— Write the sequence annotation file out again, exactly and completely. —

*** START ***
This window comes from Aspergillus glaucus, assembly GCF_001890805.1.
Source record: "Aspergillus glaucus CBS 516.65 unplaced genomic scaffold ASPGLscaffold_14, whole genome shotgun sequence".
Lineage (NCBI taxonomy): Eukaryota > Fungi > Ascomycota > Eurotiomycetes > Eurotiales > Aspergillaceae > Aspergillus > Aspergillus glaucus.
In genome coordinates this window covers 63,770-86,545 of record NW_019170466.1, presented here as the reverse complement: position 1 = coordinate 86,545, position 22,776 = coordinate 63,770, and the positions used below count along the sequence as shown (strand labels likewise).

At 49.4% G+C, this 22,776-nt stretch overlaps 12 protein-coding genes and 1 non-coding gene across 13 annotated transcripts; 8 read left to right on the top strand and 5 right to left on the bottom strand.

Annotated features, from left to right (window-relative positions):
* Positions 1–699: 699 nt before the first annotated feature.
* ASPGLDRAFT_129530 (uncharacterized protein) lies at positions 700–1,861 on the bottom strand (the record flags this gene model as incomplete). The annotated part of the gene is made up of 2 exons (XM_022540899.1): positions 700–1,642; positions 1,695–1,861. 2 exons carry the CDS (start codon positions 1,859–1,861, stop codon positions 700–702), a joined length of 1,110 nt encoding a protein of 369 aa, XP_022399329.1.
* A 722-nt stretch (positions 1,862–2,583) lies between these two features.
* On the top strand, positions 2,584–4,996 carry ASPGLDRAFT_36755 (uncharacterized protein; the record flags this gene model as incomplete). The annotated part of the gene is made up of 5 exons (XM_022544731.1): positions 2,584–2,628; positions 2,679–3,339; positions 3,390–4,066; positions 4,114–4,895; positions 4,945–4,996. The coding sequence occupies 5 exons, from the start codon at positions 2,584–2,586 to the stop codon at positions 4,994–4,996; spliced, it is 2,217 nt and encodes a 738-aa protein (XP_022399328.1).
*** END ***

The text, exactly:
This window comes from Aspergillus glaucus, assembly GCF_001890805.1.
Source record: "Aspergillus glaucus CBS 516.65 unplaced genomic scaffold ASPGLscaffold_14, whole genome shotgun sequence".
Lineage (NCBI taxonomy): Eukaryota > Fungi > Ascomycota > Eurotiomycetes > Eurotiales > Aspergillaceae > Aspergillus > Aspergillus glaucus.
In genome coordinates this window covers 63,770-86,545 of record NW_019170466.1, presented here as the reverse complement: position 1 = coordinate 86,545, position 22,776 = coordinate 63,770, and the positions used below count along the sequence as shown (strand labels likewise).

At 49.4% G+C, this 22,776-nt stretch overlaps 12 protein-coding genes and 1 non-coding gene across 13 annotated transcripts; 8 read left to right on the top strand and 5 right to left on the bottom strand.

Annotated features, from left to right (window-relative positions):
* Positions 1–699: 699 nt before the first annotated feature.
* ASPGLDRAFT_129530 (uncharacterized protein) lies at positions 700–1,861 on the bottom strand (the record flags this gene model as incomplete). The annotated part of the gene is made up of 2 exons (XM_022540899.1): positions 700–1,642; positions 1,695–1,861. 2 exons carry the CDS (start codon positions 1,859–1,861, stop codon positions 700–702), a joined length of 1,110 nt encoding a protein of 369 aa, XP_022399329.1.
* A 722-nt stretch (positions 1,862–2,583) lies between these two features.
* On the top strand, positions 2,584–4,996 carry ASPGLDRAFT_36755 (uncharacterized protein; the record flags this gene model as incomplete). The annotated part of the gene is made up of 5 exons (XM_022544731.1): positions 2,584–2,628; positions 2,679–3,339; positions 3,390–4,066; positions 4,114–4,895; positions 4,945–4,996. The coding sequence occupies 5 exons, from the start codon at positions 2,584–2,586 to the stop codon at positions 4,994–4,996; spliced, it is 2,217 nt and encodes a 738-aa protein (XP_022399328.1).